The Black & Beautiful Brunch aims to empower Black women through humor, real talk, and bottomless mimosas. The event is currently on a multi-city tour and scheduled to stop in the District of Columbia on July 8.
The three-hour brunch, to be held at Provision 14 in Northwest D.C., offers a safe place for Black women to discuss issues that affect them. This year, the theme is: “My Black is Enough: Embodying Self Love, Embracing My Sisters, and Epitomizing Excellence.”
The brunch is expected to address topics, including racism, colorism, cultural appropriation, natural hair, body issues and debate whether Black transgenders should be considered as Black women.
“We’re at a place where Black women are bothered by the ambiguous or paradoxical narrative going on in the media about Black women,” said Tiffany Wright, the brunch tour’s organizer and a California resident. “I just felt that it would be extremely appropriate to reaffirm women’s blackness – whatever that means for them.”
The women will also look inward and reflect on times they were wronged, when they hurt someone else, how to heal from emotional wounds, and how to love themselves. There’s a networking component included in the brunch as well.
Wright has a professional background in mental health, and through her company she is seeking to create safe spaces for women focused on mental health, mental illness, and self help. She runs the brunches through her company, The Be Life, which uses self love and positive events to uplift women.
The $47 brunch take place in intimate settings designed to make women feel comfortable about opening up. Wright caps the number at 35 women, who vary in age. Food is a celebration, and brunches are a way to look cute, have fun, and sip cocktails in a homey environment – all while discussing the weighty issues of the day, Wright said.
The price covers food, bottomless mimosas, gift bags and program materials. “It’s an interactive brunch,” Wright said. “With that, people feel comfortable to let their guard down and express themselves. And if they’re overthinking everything they’re going to say, they’re not going to express themselves.”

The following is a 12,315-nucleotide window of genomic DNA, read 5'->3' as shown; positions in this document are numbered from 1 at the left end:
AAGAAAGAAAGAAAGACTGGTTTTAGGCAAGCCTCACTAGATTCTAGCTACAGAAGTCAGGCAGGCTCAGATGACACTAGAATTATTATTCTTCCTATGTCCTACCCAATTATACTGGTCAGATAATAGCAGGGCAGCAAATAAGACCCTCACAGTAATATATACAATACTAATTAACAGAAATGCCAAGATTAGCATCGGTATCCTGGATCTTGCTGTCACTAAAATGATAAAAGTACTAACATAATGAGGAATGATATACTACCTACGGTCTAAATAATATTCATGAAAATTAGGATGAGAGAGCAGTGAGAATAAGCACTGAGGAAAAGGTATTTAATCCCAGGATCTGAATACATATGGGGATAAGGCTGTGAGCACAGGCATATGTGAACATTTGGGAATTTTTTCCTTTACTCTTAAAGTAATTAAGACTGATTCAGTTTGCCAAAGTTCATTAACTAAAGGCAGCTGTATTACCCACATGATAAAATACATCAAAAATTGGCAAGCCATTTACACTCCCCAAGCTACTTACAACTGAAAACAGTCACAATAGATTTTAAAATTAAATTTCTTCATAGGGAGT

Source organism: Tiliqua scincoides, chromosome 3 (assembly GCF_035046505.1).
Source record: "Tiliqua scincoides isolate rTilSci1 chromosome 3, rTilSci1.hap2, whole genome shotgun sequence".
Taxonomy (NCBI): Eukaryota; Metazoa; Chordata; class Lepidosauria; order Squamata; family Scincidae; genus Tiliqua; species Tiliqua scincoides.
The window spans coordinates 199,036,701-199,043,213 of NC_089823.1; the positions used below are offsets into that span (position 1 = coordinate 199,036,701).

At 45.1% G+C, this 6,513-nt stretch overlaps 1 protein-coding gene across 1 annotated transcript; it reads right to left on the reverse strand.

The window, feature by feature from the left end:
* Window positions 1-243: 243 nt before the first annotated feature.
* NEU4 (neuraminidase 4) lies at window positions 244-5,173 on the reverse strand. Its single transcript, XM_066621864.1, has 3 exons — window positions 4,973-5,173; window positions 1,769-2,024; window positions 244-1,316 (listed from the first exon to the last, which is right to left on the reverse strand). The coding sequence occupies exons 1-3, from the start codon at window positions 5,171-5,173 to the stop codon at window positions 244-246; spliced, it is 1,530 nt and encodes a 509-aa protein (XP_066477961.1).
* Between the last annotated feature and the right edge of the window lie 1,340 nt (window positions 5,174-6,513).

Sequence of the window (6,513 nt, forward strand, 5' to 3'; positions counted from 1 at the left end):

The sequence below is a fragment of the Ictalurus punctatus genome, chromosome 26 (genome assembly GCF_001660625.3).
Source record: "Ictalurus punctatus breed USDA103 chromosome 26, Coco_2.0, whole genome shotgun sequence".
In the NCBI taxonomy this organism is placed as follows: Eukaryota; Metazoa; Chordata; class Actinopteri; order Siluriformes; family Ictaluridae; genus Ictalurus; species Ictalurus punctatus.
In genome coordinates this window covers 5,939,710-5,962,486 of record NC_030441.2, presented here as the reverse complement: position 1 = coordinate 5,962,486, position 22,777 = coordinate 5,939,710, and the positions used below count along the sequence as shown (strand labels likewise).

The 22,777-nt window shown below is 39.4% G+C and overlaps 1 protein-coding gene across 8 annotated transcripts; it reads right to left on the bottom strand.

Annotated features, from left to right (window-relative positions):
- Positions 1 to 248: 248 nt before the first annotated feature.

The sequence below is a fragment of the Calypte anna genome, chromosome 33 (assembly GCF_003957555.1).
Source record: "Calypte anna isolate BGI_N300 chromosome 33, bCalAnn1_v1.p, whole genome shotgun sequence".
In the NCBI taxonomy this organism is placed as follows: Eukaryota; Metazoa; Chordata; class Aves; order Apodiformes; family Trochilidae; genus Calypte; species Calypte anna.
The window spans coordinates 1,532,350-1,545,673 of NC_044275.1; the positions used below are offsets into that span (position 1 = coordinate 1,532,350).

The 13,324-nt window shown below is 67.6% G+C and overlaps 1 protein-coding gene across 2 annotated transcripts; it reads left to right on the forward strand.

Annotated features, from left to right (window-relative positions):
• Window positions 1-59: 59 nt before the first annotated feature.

Wright, 29, trains community members on working with foster youth and families. In 2015, she launched the first brunch in Oakland as a response to a Texas police officer violently arresting Sandra Bland after Bland refused to comply with his commands. Bland later died in police custody, galvanizing Black women all over the country to protest and rally around her death.
During that time, people were inundated with images of police brutality and Wright realized many Black women needed a safe space to talk about their feelings. “People don’t realize how that affects them mentally and emotionally, so I wanted to create a space where women could talk about these things and give them the tools to take care of themselves,” Wright said.
She said her brunch the following year in Los Angeles was sold out and after getting requests around the country, Wright took the brunch on the road. This year’s brunch tour also stopped in Atlanta, Ga. and Johannesburg, South Africa. Future stops on this year’s tour are in Chicago, Oakland, Calif. and Los Angeles. Wright said she is also considering other international stops next year.
“All of this has been a passion and comes out of my pocket and so I don’t have the brunch structured to be a highly profitable event, because I want women in the room and I know that we’re in the beginning stages,” Wright said.
A portion of the proceeds from the brunch support StandUp For Kids, which benefits homeless children.
Sire Eminence Zakkiyyiah, an Atlanta brunch attendee, posted a glowing recommendation of the brunch on Facebook June 13. “Black & Beautiful Women’s Brunch I can’t thank you QUEENS enough for this AWESOME opportunity and food,” she said. “The atmosphere was exceptional, the conversation was very uplifting, just a positive all across the board!”